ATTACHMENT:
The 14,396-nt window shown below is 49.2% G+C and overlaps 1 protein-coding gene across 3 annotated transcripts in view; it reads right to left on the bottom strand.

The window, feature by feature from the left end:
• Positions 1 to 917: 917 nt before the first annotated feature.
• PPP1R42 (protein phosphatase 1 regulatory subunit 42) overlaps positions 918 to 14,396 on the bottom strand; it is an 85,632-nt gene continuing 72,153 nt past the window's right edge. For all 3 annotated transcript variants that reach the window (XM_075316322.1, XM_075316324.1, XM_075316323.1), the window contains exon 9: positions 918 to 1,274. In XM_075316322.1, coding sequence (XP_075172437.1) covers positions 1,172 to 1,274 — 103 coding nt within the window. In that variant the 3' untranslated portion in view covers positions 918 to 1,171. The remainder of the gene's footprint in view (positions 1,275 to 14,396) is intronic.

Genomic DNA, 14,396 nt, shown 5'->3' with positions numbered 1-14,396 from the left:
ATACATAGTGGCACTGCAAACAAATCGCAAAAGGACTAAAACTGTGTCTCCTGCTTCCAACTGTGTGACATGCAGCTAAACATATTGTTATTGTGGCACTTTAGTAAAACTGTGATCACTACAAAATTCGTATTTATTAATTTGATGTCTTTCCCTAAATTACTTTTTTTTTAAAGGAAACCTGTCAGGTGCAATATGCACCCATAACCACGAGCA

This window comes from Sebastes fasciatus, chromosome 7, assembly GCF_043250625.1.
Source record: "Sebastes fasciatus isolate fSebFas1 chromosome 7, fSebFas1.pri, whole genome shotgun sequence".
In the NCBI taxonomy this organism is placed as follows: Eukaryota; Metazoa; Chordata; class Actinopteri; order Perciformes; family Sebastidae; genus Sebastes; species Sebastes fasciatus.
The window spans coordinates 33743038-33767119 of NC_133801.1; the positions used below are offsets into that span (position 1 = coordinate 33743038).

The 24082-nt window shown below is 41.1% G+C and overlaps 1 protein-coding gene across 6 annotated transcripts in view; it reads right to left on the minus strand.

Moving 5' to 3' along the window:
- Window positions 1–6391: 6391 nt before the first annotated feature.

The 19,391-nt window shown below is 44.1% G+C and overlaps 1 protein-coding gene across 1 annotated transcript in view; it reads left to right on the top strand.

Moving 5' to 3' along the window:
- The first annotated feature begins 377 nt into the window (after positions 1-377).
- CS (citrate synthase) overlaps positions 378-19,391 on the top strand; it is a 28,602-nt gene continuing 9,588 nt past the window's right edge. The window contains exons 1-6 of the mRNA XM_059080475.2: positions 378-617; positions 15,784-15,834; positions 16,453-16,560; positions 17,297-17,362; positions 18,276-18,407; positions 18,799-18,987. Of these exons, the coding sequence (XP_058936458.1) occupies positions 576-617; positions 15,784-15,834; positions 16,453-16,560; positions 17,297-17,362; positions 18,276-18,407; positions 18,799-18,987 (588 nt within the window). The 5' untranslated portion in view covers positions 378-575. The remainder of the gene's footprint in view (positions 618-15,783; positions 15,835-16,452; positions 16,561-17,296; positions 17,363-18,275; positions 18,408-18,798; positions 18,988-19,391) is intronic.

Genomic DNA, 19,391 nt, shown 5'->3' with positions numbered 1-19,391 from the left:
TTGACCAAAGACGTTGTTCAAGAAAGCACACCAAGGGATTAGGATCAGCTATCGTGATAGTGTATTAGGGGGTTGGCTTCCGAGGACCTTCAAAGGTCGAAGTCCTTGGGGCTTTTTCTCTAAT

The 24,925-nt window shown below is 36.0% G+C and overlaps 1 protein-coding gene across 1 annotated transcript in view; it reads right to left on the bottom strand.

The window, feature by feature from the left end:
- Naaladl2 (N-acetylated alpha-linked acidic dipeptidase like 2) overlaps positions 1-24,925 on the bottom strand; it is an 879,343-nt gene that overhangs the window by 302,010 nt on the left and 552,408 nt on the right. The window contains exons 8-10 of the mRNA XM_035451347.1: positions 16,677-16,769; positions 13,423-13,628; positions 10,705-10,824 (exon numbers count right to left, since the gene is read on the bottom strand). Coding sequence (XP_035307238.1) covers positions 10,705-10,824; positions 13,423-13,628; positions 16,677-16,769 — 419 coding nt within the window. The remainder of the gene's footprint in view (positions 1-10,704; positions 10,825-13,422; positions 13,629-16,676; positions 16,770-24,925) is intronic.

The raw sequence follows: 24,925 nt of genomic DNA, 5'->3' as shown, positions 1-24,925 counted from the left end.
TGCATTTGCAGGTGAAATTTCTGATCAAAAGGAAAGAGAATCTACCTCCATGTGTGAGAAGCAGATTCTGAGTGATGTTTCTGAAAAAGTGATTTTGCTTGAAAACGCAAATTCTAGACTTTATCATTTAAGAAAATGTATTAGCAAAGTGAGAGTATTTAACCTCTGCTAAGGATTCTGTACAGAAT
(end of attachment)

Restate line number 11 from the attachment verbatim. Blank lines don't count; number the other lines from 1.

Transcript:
The 24082-nt window shown below is 41.1% G+C and overlaps 1 protein-coding gene across 6 annotated transcripts in view; it reads right to left on the minus strand.